Mr Mseleku responded that the purpose of the Green Light Committee was often misunderstood. The WHO had established it to ensure that countries that found it difficult to procure medicines would be able to approach the committee for procurement in bulk. The Committee then negotiated with the procurers. He added that South Africa had very stringent rules related to how one procured medicines. The Medicines Control Council (MCC) was a very sophisticated body with international standards South Africa did not have problems with negotiating directly with its particular providers and would sometimes in solidarity and support get involved in the Green Light Committee.

The Green Light Committee worked mainly with countries that did not have the capacity to adequately control and register medicines. South Africa did not have such problems. He emphasised that the Green Light Committee could not be seen as a panacea for South Africa because it was not. The WHO workshop had actually agreed that it was necessary to get all the countries in the Southern African Development Community (SADC) region to apply to the Green Light Committee to accelerate matters. One could not wait for this process. He added that South Africa did not need the Green Light Committee because it had a pharmaceutical capacity and the possibility that its own industry could register particular pharmaceuticals for availability. The Department would be undermining this pharmaceutical capacity it were to procure through the green light system.

Dr Rabinowitz asked whether the Department did not think it necessary to call on the urgent support of the private sector to start doing the kind of work that SANCA did before it was closed down due to corruption and mismanagement. Private clinics were giving services to England and she wondered whether they could not be brought back to give services here. She added that people did not have to have sex to get TB nor did they have to default on treatment to get it – they simply needed to be in touch with the wrong people for the wrong amount of time.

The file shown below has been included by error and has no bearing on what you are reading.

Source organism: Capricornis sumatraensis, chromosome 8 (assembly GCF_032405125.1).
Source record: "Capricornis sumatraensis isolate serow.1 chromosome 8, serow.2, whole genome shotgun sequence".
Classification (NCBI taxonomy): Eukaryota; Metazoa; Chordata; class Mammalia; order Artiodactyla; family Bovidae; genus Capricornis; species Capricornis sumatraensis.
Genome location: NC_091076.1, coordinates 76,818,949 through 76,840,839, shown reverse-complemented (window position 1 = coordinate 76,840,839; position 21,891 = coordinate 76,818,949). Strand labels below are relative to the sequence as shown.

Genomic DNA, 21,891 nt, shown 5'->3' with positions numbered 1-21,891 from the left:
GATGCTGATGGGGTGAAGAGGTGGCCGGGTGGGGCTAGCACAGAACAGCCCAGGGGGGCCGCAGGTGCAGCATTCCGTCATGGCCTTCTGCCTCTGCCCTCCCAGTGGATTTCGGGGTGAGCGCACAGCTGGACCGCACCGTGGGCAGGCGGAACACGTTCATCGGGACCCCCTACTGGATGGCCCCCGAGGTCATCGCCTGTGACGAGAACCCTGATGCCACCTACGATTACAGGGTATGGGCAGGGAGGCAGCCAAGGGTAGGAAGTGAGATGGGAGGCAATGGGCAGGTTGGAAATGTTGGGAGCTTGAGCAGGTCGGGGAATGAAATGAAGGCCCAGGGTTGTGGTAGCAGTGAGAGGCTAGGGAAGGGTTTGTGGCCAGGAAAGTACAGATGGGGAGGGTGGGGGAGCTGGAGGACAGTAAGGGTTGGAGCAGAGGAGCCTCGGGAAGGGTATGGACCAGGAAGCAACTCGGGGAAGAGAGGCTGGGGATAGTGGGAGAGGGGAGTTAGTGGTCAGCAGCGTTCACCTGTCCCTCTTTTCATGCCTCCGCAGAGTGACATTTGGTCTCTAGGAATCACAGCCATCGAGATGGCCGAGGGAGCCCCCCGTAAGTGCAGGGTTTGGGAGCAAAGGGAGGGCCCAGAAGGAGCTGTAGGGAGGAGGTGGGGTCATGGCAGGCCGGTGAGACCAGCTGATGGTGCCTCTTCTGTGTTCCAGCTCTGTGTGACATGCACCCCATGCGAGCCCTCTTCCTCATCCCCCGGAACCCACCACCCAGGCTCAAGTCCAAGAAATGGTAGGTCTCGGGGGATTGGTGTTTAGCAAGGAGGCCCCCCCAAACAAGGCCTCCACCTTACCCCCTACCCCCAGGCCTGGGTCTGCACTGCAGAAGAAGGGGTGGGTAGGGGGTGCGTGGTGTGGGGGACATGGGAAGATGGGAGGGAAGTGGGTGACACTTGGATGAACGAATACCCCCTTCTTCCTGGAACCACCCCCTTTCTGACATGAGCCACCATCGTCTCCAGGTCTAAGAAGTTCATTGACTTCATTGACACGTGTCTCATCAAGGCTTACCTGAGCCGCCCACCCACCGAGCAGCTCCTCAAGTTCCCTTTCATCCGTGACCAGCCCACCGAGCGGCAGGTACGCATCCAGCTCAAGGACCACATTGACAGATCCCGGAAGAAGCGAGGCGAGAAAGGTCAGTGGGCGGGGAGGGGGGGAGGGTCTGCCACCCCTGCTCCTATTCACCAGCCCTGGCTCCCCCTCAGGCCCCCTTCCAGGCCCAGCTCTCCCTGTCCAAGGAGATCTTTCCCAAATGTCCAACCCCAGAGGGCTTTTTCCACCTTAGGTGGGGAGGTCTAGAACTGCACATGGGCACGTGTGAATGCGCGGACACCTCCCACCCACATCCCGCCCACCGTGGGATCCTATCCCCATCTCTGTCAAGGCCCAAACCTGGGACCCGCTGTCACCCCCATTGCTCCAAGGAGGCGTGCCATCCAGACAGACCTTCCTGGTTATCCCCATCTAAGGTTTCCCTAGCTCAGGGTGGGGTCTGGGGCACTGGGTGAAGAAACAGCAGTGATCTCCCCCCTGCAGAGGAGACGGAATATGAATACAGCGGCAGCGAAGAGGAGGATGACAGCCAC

Mr Mseleku said that the Department wanted to include clinicians from the private sectors in the training programmes around the TB crisis. They believed that due to a lack of monitoring most of the protocols that were supposed to be followed were sometimes reneged on in private facilities. He added that the Chamber of Mines was working with the Department because TB was prevalent in the mining sector.

Dr Rabinowitz also wondered whether it would not be possible to start training people to be relaxed about using masks. There were countries in the world where people used marks routinely when they had a cold. If masks were popularised so that people could use them when they were ill it would also help. She said that the Department should provide free masks and not just free condoms.

Ms Dudley asked whether a person could pass on XDR TB or do they pass on just TB. She noted that Mr Mseleku had said that one could not catch XDR-TB simply by travelling with someone on a bus. She wondered if this was a 100% guarantee. She said that since no one knew these things an awareness campaign would be appropriate.

Dr Mvusi explained that there were various factors that impacted on transmission. Once an infectious person had been identified it was necessary to try and trace the people he or she had been in contact with. Family members and co-workers were most at risk. The infectiousness of the person impacted on the level of transmission. She explained that the environment in which the person lived also played a role. People in enclosed areas with poor ventilation posed the most risk. Testing would have to start immediately. People who were immuno-compromised were also at high risk. She added that the mining sector due to exposure to dust etc was also a high risk environment and once a XDR case was found there tracing the contacts enjoyed priority. If a person had XDR-TB chances are that they would spread the resistant strain. If that person had also been exposed to other people with sensitive TB risk factors would impact on whether XDR-TB would be spread.

Ms Dudley noted that reports indicated that the only way to contain it would be through quarantine yet Mr Mseleku had indicated that one could confine someone only until they were no longer contagious. She wondered whether the Department would come up with a definite policy on this issue.